“Lo! I am with you alway” Jesus Christ.
The Missionary, who has left a comfortable home, good food & kind friends, to go and dwell among Feejeeans, and at such great personal inconveniences, to instruct these Cannibals in the truths of the Divine Religion, is in peril among the cruel Heathen. They have feasted on human flesh, in front of the Mission premises, and have then enquired of the Missionary the reason of his closing the doors & shutters of his house. On being informed that it was to keep out the sickening sight & the unpleasant smell, they have declared that if such conduct were repeated, they would kill, cook, & eat the Mission families! Messages have been received, by the Missionaries, to prepare for death on the morrow. A chief has held an immense club over the head of a Missionary, for a considerable time, threatening him with immediate death, if he would not give the savage his own wife! Mr. Sythe narrowly escaped death, while administering medicine to a chief, who was very ill, but who could not brook correction, when he vaunted of the power of his false gods. Whilst Mr Williams was packing a trunk, a Feejeean raised his club, and would, without the slightest warning, have killed him on the spot, had not Mr. Calvert perceived the danger, & parried off the blow. A girl endeavoured to crush Mr. Watsford’s infant to death, by squeezing it in her arms. A chief threw one of Mr William’s children to a fierce dog. The late Rev John Hunt was stripped of his shoes & stockings, by some of the natives, who examined his legs to pass judgment, whether he would eat well or not!
The obligations of the Church.
“Cast ye the unprofitable servant into outer darkness.” Matt.25: 30
Is the Christian Church laid under any obligation to help Feejee?
Ought not motives of gratitude impel her to make sacrifices to send
the gospel to these habitations of cruelty? Let the members of the Church ask what the Lord has done for them? Are they themselves not monuments of his goodness, power, & grace? Say – “how much owest thou unto my Lord?”
Your crucified Redeemer asks “Lovest thou Me?” You enjoy friends, ease and property. “Lovest thou me more than these?” The self denial you practise, the sacrifices you make, to help the Heathen, will answer. Let your actions show the meaning of your words when you pray “Thy Kingdom come”.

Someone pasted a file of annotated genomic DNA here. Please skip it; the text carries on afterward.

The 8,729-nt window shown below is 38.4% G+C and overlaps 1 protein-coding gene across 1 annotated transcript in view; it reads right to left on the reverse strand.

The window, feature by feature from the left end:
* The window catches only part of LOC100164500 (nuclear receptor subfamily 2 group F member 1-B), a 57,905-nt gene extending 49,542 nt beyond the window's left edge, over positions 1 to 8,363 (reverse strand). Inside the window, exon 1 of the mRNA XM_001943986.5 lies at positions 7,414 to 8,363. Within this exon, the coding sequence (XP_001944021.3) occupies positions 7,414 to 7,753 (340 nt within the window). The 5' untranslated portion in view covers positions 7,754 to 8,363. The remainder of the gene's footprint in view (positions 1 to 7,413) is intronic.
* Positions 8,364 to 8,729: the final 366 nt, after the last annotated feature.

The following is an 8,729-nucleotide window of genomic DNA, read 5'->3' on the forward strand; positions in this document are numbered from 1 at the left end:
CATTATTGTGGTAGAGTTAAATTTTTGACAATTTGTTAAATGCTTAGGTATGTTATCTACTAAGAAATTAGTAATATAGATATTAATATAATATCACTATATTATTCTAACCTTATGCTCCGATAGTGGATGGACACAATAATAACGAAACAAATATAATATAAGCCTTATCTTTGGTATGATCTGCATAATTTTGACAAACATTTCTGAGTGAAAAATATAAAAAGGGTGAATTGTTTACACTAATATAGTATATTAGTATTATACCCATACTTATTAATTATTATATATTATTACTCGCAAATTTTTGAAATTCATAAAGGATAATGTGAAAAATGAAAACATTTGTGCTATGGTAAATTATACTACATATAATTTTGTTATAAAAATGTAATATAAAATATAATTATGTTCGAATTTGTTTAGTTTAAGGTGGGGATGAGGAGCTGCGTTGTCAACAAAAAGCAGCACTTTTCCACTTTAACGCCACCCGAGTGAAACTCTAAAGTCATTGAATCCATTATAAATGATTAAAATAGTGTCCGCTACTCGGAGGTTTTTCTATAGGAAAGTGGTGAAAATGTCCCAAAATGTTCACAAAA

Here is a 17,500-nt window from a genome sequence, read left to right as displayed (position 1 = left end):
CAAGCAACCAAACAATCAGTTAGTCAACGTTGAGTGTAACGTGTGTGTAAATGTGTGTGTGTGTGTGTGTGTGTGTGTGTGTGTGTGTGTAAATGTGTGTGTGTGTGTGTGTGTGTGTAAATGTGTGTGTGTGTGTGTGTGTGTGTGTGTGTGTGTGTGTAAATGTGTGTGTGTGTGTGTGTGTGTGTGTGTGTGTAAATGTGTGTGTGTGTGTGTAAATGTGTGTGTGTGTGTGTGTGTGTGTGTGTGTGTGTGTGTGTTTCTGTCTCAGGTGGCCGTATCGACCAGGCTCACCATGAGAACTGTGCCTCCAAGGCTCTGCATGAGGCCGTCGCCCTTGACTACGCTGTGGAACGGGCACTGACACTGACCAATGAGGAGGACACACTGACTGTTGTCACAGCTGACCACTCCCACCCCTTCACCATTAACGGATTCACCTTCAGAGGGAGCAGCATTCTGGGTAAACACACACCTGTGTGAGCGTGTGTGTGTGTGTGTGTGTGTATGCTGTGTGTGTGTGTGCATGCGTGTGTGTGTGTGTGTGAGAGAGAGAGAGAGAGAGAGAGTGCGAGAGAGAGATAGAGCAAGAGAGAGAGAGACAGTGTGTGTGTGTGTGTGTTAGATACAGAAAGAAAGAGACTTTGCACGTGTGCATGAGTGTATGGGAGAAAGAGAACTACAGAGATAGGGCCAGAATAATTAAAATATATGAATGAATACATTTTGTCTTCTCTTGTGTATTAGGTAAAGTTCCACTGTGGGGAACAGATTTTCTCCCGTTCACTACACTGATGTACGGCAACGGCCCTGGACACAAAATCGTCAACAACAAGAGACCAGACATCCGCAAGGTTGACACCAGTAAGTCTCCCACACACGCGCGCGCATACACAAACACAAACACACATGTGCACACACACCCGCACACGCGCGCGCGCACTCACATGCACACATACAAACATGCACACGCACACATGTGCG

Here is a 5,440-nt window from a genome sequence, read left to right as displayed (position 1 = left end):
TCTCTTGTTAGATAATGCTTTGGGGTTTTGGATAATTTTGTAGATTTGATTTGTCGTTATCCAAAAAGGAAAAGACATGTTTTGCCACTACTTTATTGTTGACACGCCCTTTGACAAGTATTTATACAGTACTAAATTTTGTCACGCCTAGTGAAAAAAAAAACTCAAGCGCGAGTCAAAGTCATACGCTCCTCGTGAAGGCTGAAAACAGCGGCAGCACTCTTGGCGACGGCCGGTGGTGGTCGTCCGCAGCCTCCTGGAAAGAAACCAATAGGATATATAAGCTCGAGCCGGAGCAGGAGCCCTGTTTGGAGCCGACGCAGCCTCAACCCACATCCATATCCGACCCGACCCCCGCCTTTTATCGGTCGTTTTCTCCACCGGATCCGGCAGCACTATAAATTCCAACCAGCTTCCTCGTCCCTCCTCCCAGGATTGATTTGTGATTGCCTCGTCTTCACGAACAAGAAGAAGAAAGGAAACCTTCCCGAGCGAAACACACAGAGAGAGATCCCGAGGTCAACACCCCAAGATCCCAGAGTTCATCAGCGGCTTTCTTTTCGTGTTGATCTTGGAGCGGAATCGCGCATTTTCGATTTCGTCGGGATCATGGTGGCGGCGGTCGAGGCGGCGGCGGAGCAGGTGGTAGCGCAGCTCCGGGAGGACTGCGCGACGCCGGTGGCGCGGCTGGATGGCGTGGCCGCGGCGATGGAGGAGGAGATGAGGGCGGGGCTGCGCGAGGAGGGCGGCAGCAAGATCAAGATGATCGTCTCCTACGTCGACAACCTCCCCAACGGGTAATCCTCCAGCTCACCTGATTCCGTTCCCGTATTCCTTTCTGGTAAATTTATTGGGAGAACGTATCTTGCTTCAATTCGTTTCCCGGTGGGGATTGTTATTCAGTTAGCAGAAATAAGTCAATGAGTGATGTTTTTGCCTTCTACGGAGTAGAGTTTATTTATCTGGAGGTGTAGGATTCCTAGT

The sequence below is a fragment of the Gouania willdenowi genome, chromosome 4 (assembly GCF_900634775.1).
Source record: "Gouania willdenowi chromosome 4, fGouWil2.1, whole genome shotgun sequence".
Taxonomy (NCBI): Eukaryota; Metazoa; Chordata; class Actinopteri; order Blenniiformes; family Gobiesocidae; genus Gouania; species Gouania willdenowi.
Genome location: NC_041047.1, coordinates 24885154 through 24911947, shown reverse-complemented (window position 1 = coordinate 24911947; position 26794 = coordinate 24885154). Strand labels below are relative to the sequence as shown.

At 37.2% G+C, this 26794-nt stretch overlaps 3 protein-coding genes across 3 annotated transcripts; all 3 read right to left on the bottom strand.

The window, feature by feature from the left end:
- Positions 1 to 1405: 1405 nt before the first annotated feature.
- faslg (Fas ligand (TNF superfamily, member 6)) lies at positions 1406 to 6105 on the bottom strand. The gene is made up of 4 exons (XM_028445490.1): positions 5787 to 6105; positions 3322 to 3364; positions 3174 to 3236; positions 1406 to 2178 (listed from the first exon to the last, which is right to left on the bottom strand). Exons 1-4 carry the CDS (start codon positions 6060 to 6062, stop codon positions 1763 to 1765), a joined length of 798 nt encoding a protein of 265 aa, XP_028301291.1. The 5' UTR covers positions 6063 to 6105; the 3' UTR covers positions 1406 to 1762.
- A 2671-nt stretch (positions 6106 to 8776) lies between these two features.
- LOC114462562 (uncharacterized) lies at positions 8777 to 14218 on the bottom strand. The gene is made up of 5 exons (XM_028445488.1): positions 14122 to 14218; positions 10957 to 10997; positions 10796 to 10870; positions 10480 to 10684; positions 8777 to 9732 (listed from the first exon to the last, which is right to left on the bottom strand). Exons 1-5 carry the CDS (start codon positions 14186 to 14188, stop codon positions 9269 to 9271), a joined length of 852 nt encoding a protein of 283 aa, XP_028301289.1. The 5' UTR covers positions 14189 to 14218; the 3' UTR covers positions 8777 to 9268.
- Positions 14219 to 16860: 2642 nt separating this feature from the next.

Wesleyan Methodists are placed under peculiar obligations to help poor Feejee. By an existing arrangement with the London Missionary Society, this group of islands is placed entirely under the care of the Wesleyan Churches. Our fathers have solemnly engaged to supply the spiritual wants of this people. They have said in effect, “the blood of the Feejeeans be upon us and upon our children”. The Wesleyan Churches are responsible to Almighty God for the salvation of Cannibal Feejee; no earthly power can release them from this engagement. Ignorance of this duty can be pleaded no longer, as an excuse, for our neglect!
At the present moment there are but five Missionaries, labouring among three hundred thousand of these Cannibals, and the health of two of these has failed. Three young men, of whom the writer is one, are about to engage in this responsible and arduous, but sublime & heavenly work.
Although God has been removing his workmen, yet he still carries on his work in Feejee. This is her day of grace. The principal subject of conversation among all ranks is the lotu (Christian religion). An impression is abroad that the lotu must prevail. There exists a great desire to hear the gospel. The following is a pleasing instance of this: – A chief applied for a Missionary. When informed that there was no supply for him, he said “Then let me have a Teacher”. But all the native Teachers were engaged for other tribes. “Then”, continued he, “let me have anyone who can
teach my people the religion of the heart”. Now the only individual who was at all suitable was a boy, and he was a leper! The leprosy in Feejee is very loathsome & it is also infectious. And yet, rather than forego the teaching of the gospel, this Chief and his people ran the risk of introducing the leprosy into their tribe!
I entreat you, Very Dear Sirs, to pray for me; and let your actions show you pity poor Feejee!
I remain, Very Dear Sirs,
Wesleyan Missionary to Feejee.
Messrs. G.M. Waterhouse
The subscribers to the fund.
Rev. Joseph Waterhouse – papers, 1826-1876http://image.sl.nsw.gov.au/Ebind/mss554/a310/a310000.html